nep-ent New Economics Papers
on Entrepreneurship
Issue of 2011‒05‒24
eighteen papers chosen by
Marcus Dejardin
Notre-Dame de la Paix University

  1. Entrepreneurial innovations and taxation By Haufler, Andreas; Norbäck, Pehr-Johan; Persson, Lars
  2. Show Me the Right Stuff: Signals for High Tech Startups By Annamaria Conti; Marie C. Thursby; Frank Rothaermel
  3. Understanding Small Business Heterogeneity By Erik Hurst; Benjamin Wild Pugsley
  4. Entrepreneurs from low-skilled immigrant groups in knowledge-intensive industries - company characteristics, survival and innovative performance By Mueller, Elisabeth
  5. Estimating Government Policy Preferences to Predict New Firm Formation By Mann, John; Shideler, Dave
  6. Livelihood Disruption and Venture Creation: Entrepreneurship as Technology Adoption A Comparison between Kentucky and Shaanxi Farmers By Khantachavana, Sivalai V.; Just, David R.; Pushkarskaya, Helen; Kong, Rong
  7. What motivates academic scientists to engage in research commercialization: ‘gold’, ‘ribbon’ or ‘puzzle’? By Lam, Alice
  8. The Determinants of Self-Employed Income in a Regional Economy By Swindall, Devin C.; Willis, David B.; Boys, Kathryn A.; Hughes, David W.
  9. Markets as Economizers of Information: Field Experimental Examination of the "Hayek Hypothesis" By Omar Al-Ubaydli; Peter Boettke
  10. The relationship between firm size and economic development: The Lucas hypothesis revisited By André van Stel; Emilio Congregado; Antonio Golpe
  11. Post-Socialist Culture and Entrepreneurship By Petrik Runst
  12. Help students to think outside the box with entrepreneurship education in the Colleges of Agriculture By Liang, Chyi-lyi
  13. Subjectivity in Credit Allocation to Micro-Entrepreneurs: Evidence from Brazil By Isabelle Agier; Ariane Szafarz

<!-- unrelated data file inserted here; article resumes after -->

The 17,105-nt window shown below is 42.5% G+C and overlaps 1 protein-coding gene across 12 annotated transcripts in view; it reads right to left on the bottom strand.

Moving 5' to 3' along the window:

14. Rural Non-farm Dynamics: Occupational Ladders and Earnings Mobility in Thailand By Chawanote, Chayanee; Barrett, Christopher B.
  15. Developing a framework for assisting entrepreneurs: A case study of the Michigan State University Product Center for Agriculture and Natural Resources By Lovgren, Adam; Peterson, Christopher H.; Ross, Brent
  16. Separation of Ownership and Control: Delegation as a Commitment Device By Aristotelis Boukouras
  17. Collaterals, Bank Monitoring and Performance: the Case of Newly Established Wine Farmers By Cadot, Julien
  18. Sozialpolitische Ziele der Gründungsförderung am Beispiel von Gründungen aus der Arbeitslosigkeit By Block, Joern; Kohn, Karsten

  1. By: Haufler, Andreas; Norbäck, Pehr-Johan; Persson, Lars
    Abstract: In many countries entrepreneurship is promoted through tax reductions for small businesses and by various government support schemes. We analyze the effects of such policies to subsidize small businesses in a setting where both the risk-return characteristics of the selected innovation project and the mode of commercialization chosen by entrepreneurs (market entry versus sale to an incumbent firm) are endogenous. We show that government programs to support small businesses foster market entry by entrepreneurs but, at the same time, give an incentive to choose low risk projects, due to the existence of limited loss o®set provisions. This points to a basic trade-off be- tween the goals of raising competition in technology-intensive markets and the desire of governments to foster risky `breakthrough' innovations.
    Keywords: business taxation; innovation; market entry
    JEL: H25 L13 M13 O31
    Date: 2011–05
  2. By: Annamaria Conti; Marie C. Thursby; Frank Rothaermel